Good question, Greg. Since this is just out of R&D, there may not be any data on that yet. At least, I didn't see it mentioned. For one thing, it would depend on the type of plastic and its specific formulation.
While researching and writing this, I kept wondering what would happen if it were possible to coming memory plastic capabilities with the self-healing characteristics of the plastic that indicates by a color change when it's been damaged: http://www.designnews.com/author.asp?section_id=1392&doc_id=242838 That would be one multi-function uber-material.
What should be the perception of a product’s real-world performance with regard to the published spec sheet? While it is easy to assume that the product will operate according to spec, what variables should be considered, and is that a designer obligation or a customer responsibility? Or both?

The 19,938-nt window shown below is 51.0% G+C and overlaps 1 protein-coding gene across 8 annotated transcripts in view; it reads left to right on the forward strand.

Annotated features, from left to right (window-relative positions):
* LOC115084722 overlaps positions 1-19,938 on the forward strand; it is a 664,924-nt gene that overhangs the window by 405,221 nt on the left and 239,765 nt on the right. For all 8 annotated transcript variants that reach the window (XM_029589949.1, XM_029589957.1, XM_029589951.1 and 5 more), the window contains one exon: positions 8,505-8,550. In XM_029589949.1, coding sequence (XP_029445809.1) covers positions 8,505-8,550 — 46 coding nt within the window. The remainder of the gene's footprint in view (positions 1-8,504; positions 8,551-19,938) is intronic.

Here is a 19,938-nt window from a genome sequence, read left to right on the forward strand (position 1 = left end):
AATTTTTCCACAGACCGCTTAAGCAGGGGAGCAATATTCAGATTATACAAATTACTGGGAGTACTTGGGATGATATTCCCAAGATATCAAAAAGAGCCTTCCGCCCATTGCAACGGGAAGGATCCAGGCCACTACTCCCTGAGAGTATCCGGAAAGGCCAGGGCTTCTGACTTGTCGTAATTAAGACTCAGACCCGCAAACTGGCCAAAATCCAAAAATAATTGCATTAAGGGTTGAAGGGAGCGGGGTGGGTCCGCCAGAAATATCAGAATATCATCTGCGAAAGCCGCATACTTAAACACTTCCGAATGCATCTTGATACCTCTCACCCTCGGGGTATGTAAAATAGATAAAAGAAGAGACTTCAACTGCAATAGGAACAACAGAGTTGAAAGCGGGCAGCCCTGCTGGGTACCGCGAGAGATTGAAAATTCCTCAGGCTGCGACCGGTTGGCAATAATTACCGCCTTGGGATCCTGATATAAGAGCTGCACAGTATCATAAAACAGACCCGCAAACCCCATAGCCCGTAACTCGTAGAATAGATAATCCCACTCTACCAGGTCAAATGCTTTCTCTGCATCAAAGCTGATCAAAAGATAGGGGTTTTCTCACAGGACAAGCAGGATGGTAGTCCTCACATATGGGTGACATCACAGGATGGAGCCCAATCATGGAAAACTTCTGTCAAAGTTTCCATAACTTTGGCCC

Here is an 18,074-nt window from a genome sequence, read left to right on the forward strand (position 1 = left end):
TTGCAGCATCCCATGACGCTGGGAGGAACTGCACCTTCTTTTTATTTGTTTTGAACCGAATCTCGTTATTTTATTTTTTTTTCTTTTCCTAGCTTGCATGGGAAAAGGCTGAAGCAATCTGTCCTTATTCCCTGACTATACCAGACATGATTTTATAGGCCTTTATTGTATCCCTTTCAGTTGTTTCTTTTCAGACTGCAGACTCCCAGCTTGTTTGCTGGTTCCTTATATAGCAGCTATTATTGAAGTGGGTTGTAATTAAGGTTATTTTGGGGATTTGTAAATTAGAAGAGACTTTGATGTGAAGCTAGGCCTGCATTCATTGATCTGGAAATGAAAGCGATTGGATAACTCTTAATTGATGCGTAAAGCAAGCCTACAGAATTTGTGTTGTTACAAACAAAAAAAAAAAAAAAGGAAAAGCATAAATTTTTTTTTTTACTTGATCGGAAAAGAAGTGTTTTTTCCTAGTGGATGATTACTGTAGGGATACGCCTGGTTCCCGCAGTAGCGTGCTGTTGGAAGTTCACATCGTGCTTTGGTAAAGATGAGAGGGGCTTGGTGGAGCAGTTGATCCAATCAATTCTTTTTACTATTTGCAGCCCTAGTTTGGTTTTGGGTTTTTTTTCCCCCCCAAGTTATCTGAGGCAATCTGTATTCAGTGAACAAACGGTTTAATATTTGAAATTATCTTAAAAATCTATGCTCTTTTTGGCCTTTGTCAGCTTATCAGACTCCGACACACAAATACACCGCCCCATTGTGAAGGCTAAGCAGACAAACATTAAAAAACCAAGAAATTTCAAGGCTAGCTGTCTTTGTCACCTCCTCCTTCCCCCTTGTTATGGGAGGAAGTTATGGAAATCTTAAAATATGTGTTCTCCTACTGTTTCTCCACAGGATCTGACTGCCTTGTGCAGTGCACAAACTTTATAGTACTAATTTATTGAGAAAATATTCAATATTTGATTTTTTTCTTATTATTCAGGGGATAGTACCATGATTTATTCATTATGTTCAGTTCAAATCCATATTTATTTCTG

Biomimicry has already found its way into the development of robots and new materials, with researchers studying animals and nature to come up with new innovations. Now thanks to researchers in Boston, biomimicry could even inform the future of electrical networks for next-generation displays.
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